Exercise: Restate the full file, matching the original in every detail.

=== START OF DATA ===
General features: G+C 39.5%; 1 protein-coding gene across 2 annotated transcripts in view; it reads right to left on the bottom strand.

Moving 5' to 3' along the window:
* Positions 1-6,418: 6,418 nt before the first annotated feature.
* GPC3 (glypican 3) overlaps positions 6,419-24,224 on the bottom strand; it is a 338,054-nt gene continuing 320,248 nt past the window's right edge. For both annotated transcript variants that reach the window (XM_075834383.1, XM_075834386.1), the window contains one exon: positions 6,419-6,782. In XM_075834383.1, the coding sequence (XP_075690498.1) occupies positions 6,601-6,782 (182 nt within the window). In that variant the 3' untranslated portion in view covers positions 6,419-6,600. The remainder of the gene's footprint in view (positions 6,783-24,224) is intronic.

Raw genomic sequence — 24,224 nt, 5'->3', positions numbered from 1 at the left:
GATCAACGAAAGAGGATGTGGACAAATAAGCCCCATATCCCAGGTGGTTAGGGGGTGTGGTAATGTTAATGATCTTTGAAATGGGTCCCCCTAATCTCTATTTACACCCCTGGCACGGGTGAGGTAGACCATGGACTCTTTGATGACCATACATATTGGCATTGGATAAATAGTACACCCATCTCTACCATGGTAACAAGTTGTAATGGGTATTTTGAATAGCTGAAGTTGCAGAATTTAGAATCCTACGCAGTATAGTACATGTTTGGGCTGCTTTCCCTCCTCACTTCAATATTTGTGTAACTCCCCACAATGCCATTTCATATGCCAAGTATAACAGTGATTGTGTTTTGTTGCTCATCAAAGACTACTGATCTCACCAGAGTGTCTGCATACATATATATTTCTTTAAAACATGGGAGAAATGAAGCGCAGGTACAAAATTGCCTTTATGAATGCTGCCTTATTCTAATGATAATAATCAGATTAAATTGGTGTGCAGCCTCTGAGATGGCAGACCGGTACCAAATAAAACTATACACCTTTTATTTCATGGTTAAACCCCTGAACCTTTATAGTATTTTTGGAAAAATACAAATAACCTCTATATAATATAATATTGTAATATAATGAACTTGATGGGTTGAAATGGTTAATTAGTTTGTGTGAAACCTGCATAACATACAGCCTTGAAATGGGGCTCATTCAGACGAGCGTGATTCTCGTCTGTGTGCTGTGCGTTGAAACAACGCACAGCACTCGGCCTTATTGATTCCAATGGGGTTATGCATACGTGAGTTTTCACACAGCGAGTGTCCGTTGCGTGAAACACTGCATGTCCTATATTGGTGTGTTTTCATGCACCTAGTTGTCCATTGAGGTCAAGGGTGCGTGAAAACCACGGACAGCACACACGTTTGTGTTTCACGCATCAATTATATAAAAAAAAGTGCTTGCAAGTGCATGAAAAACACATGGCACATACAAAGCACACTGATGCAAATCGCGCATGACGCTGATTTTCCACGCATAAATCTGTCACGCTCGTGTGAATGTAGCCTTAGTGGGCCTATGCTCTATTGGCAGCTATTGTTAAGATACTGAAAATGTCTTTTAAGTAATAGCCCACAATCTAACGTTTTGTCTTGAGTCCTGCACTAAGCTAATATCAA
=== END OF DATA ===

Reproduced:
General features: G+C 39.5%; 1 protein-coding gene across 2 annotated transcripts in view; it reads right to left on the bottom strand.

Moving 5' to 3' along the window:
* Positions 1-6,418: 6,418 nt before the first annotated feature.
* GPC3 (glypican 3) overlaps positions 6,419-24,224 on the bottom strand; it is a 338,054-nt gene continuing 320,248 nt past the window's right edge. For both annotated transcript variants that reach the window (XM_075834383.1, XM_075834386.1), the window contains one exon: positions 6,419-6,782. In XM_075834383.1, the coding sequence (XP_075690498.1) occupies positions 6,601-6,782 (182 nt within the window). In that variant the 3' untranslated portion in view covers positions 6,419-6,600. The remainder of the gene's footprint in view (positions 6,783-24,224) is intronic.

Raw genomic sequence — 24,224 nt, 5'->3', positions numbered from 1 at the left:
GATCAACGAAAGAGGATGTGGACAAATAAGCCCCATATCCCAGGTGGTTAGGGGGTGTGGTAATGTTAATGATCTTTGAAATGGGTCCCCCTAATCTCTATTTACACCCCTGGCACGGGTGAGGTAGACCATGGACTCTTTGATGACCATACATATTGGCATTGGATAAATAGTACACCCATCTCTACCATGGTAACAAGTTGTAATGGGTATTTTGAATAGCTGAAGTTGCAGAATTTAGAATCCTACGCAGTATAGTACATGTTTGGGCTGCTTTCCCTCCTCACTTCAATATTTGTGTAACTCCCCACAATGCCATTTCATATGCCAAGTATAACAGTGATTGTGTTTTGTTGCTCATCAAAGACTACTGATCTCACCAGAGTGTCTGCATACATATATATTTCTTTAAAACATGGGAGAAATGAAGCGCAGGTACAAAATTGCCTTTATGAATGCTGCCTTATTCTAATGATAATAATCAGATTAAATTGGTGTGCAGCCTCTGAGATGGCAGACCGGTACCAAATAAAACTATACACCTTTTATTTCATGGTTAAACCCCTGAACCTTTATAGTATTTTTGGAAAAATACAAATAACCTCTATATAATATAATATTGTAATATAATGAACTTGATGGGTTGAAATGGTTAATTAGTTTGTGTGAAACCTGCATAACATACAGCCTTGAAATGGGGCTCATTCAGACGAGCGTGATTCTCGTCTGTGTGCTGTGCGTTGAAACAACGCACAGCACTCGGCCTTATTGATTCCAATGGGGTTATGCATACGTGAGTTTTCACACAGCGAGTGTCCGTTGCGTGAAACACTGCATGTCCTATATTGGTGTGTTTTCATGCACCTAGTTGTCCATTGAGGTCAAGGGTGCGTGAAAACCACGGACAGCACACACGTTTGTGTTTCACGCATCAATTATATAAAAAAAAGTGCTTGCAAGTGCATGAAAAACACATGGCACATACAAAGCACACTGATGCAAATCGCGCATGACGCTGATTTTCCACGCATAAATCTGTCACGCTCGTGTGAATGTAGCCTTAGTGGGCCTATGCTCTATTGGCAGCTATTGTTAAGATACTGAAAATGTCTTTTAAGTAATAGCCCACAATCTAACGTTTTGTCTTGAGTCCTGCACTAAGCTAATATCAA